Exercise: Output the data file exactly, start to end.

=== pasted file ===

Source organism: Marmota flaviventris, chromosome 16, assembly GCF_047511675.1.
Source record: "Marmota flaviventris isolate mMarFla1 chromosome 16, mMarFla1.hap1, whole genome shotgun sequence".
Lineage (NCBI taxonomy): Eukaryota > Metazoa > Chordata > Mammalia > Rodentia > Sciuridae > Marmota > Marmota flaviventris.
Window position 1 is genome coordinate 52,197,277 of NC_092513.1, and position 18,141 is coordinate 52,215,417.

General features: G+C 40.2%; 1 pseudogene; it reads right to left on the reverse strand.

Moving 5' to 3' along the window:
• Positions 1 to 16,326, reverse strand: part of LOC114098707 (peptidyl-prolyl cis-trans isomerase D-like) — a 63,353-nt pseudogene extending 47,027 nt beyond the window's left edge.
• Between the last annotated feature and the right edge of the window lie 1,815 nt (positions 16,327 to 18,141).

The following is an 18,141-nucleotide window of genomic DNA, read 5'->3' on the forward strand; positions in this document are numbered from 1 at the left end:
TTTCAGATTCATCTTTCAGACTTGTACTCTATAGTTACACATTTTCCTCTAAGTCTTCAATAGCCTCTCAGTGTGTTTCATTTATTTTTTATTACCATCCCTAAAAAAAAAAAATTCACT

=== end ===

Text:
Source organism: Marmota flaviventris, chromosome 16, assembly GCF_047511675.1.
Source record: "Marmota flaviventris isolate mMarFla1 chromosome 16, mMarFla1.hap1, whole genome shotgun sequence".
Lineage (NCBI taxonomy): Eukaryota > Metazoa > Chordata > Mammalia > Rodentia > Sciuridae > Marmota > Marmota flaviventris.
Window position 1 is genome coordinate 52,197,277 of NC_092513.1, and position 18,141 is coordinate 52,215,417.

General features: G+C 40.2%; 1 pseudogene; it reads right to left on the reverse strand.

Moving 5' to 3' along the window:
• Positions 1 to 16,326, reverse strand: part of LOC114098707 (peptidyl-prolyl cis-trans isomerase D-like) — a 63,353-nt pseudogene extending 47,027 nt beyond the window's left edge.
• Between the last annotated feature and the right edge of the window lie 1,815 nt (positions 16,327 to 18,141).

The following is an 18,141-nucleotide window of genomic DNA, read 5'->3' on the forward strand; positions in this document are numbered from 1 at the left end:
TTTCAGATTCATCTTTCAGACTTGTACTCTATAGTTACACATTTTCCTCTAAGTCTTCAATAGCCTCTCAGTGTGTTTCATTTATTTTTTATTACCATCCCTAAAAAAAAAAAATTCACT